5) Look for the screws that hold the burner brackets to the bottom of the chassis. Take these out. One of them is in a tight spot- a magnetic or "sticky" screwdriver will help with removing/replacing it.
6) Lift the burner up at the rear and start wiggling the entire thing out of the chassis. Be careful of the tuner module at the left rear of the chassis: it is loosely mounted so it can bend a little to let the burner clear past it, but you don't want to bang it too hard while pulling out the burner. Slow and steady will get the damn thing out.
7) Once the burner is out of the recorder, remove the mounting brackets on both sides of it. Note the orientation of the burner and brackets when you remove them so you can put them back the same way. Set the brackets and their screws aside.
8) Carefully unwrap the black cloth tape from around the front of the burner. Set this aside somewhere you can lay it flat fully unwound, or just hang it from a shelf.
9) Turn the burner upside down. Carefully remove the four silver foil grounding tapes from the bottom plate. Set these aside somewhere safe where they won't get damaged.
10) Look at photo # 1: this shows the front of the burner when it is upside down. Note the arrows pointing to the four catches that hold the front panel in place. Use a pen tip or small screwdriver to push these in and release the front panel. Remove the panel and set it aside.
11) Remove the five screws from the bottom plate (you'll need a small Phillips #0 screwdriver). Set these aside. You may want to note the hole each one came from: they like to go back in exactly the same place. Lift off the bottom plate, from the front edge. Set it aside.
12) Look at photo # 2. This shows the controller board of the burner. The way you repair a Pioneer recorder is to swap this custom controller board with the otherwise identical board in your replacement burner. This converts the replacement burner from PC use to recorder use, adding the specialized connections and transferring the CPRM code. It is easy to remove and swap. (This photo shows the generic 109 controller board: the one from your recorder will not have the big rear EIDE socket but a small ribbon slot instead).
13) Note the white arrows pointing to three primary ribbon cables: these are held in place with friction catches, you can release them with a jewelers screwdriver tip or your fingernail. Pull the released cables from the board.
14) Note the blue arrow pointing to the small gold ribbon cable in the center of the board: this is held by pure friction, just pull it out carefully with your fingers.
15) Note the black arrows: these point to the two plastic clips holding the board in place. Use your fingers to pull them back and release the controller board. Set the board aside. Set the rest of the burner aside.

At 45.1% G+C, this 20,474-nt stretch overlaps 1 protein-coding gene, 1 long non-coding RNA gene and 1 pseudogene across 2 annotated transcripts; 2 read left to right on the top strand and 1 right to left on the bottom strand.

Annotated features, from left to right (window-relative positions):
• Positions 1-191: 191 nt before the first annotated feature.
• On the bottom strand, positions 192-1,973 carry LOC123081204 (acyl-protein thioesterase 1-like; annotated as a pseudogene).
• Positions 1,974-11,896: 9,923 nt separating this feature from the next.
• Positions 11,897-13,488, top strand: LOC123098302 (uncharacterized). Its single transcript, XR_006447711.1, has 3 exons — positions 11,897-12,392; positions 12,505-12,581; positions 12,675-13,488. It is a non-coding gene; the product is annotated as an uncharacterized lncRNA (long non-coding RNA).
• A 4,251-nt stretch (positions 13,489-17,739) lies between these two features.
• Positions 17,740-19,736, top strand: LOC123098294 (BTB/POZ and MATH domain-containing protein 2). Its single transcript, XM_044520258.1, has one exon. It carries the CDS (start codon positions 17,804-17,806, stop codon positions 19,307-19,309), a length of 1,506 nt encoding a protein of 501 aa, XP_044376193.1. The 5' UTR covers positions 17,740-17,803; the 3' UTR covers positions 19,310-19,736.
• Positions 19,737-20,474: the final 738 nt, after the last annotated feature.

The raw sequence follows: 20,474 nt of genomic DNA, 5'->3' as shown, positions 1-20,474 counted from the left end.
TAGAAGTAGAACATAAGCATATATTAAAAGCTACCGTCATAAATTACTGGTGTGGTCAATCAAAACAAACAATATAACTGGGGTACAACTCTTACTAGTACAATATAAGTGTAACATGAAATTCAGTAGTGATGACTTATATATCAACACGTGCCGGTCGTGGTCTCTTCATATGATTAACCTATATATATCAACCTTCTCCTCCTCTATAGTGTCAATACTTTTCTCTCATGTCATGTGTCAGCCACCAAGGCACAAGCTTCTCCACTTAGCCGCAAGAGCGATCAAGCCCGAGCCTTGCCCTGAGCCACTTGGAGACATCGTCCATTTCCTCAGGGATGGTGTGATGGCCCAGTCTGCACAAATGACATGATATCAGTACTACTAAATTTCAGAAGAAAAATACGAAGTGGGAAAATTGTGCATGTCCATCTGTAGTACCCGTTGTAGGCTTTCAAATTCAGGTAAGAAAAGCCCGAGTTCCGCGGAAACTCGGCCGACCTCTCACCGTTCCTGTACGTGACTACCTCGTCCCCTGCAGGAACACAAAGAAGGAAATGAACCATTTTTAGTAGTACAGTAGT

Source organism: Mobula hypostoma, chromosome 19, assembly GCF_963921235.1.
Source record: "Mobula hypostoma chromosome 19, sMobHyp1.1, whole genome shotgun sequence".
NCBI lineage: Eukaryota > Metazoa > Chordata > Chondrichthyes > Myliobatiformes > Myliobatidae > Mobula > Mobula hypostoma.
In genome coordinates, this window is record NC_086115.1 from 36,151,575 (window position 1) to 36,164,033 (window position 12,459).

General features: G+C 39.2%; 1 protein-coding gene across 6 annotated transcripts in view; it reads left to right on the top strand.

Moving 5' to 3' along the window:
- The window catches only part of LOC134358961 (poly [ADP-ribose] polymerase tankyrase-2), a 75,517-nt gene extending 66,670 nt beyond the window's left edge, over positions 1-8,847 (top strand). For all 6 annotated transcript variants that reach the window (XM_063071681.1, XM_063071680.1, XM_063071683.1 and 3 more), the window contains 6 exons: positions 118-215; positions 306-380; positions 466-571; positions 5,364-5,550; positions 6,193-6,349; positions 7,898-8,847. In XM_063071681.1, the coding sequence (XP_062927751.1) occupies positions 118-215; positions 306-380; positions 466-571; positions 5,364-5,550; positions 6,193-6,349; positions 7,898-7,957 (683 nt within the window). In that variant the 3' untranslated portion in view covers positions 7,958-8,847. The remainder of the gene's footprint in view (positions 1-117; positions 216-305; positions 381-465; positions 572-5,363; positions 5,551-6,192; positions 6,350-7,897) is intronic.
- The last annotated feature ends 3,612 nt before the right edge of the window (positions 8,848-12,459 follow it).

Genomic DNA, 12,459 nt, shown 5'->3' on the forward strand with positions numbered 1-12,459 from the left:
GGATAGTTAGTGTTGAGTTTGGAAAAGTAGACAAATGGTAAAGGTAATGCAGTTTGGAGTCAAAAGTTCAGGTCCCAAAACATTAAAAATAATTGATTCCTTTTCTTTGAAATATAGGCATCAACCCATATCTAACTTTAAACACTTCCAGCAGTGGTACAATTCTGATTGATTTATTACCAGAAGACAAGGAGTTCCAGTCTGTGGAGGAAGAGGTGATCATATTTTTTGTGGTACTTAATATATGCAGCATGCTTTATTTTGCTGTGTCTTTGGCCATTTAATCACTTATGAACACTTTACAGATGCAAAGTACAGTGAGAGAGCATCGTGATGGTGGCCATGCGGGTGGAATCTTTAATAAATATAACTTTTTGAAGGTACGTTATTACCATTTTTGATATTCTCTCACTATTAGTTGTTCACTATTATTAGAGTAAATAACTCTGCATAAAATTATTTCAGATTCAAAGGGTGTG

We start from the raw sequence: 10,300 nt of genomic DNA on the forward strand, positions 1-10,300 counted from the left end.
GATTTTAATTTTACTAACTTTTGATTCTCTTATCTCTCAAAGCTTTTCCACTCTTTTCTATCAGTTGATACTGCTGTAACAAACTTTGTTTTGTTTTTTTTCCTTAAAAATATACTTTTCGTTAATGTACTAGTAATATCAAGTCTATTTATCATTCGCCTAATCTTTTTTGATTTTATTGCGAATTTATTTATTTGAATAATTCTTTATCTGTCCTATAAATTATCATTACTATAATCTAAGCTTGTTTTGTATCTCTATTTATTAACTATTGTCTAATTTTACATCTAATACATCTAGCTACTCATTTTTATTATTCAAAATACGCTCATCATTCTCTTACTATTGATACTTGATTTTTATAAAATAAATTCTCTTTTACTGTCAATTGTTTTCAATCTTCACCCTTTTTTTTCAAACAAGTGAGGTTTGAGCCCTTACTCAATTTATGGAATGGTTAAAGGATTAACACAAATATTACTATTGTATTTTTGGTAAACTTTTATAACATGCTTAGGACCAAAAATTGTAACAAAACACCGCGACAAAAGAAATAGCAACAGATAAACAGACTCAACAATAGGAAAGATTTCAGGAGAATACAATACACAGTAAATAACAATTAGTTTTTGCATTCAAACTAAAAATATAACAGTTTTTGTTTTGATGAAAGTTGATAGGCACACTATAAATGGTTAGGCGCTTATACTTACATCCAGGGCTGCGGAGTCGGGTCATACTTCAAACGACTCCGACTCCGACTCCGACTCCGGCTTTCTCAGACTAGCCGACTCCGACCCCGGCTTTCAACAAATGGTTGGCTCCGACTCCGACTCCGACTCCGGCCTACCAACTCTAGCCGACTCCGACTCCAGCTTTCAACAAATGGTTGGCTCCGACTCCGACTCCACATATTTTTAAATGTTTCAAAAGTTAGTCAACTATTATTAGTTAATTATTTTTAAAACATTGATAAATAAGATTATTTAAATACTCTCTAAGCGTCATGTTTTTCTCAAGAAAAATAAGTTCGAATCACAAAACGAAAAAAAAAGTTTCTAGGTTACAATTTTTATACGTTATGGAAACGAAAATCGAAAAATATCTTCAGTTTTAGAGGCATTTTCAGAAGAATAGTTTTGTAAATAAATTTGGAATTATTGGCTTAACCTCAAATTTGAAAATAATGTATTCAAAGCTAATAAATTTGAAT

16) Place the "new" burner upside down on a table. You will need to open the tray by pushing a straightened paper clip into the emergency release pinhole under the tray. With the tray open, remove the decorative bezel the same way you removed the tray lip from the recorder burner. Push the tray all the way closed. Open the burner following the same steps outlined above. Remove its controller board. In its place, install the controller board you took from the recorders burner. Thread the small gold cable up thru the hole in the center of the board, and snap the board into its retaining clips.
17) Reconnect the three ribbon cables, and secure their catches. Reconnect the small gold cable that pops up thru the board center. Put the bottom plate back on the burner and replace the five screws. Find the black front bezel of the original burner and snap it into the front of the new burner.
18) Put the four silver foil tapes you removed from the original burner on the same places of the replacement burner. Wrap the black cloth tape around the front just like it was on the original. Screw the mounting brackets onto the new burner.
19) Bring the new burner to the recorder and reconnect the white Molex power plug and the ribbon data cable. Make sure the ribbon cable is fully secure in its friction socket. Lower the front of the burner into the front of the recorder chassis, and carefully clear the back where the tuner module gets in the way. Line up the tray exit openings and the bracket mounting holes, when all fits properly screw down the mounting brackets. If there are any cushion pads, grounding pads or black tapes stuck to the top cover of the original burner, transfer them to the newly-installed replacement.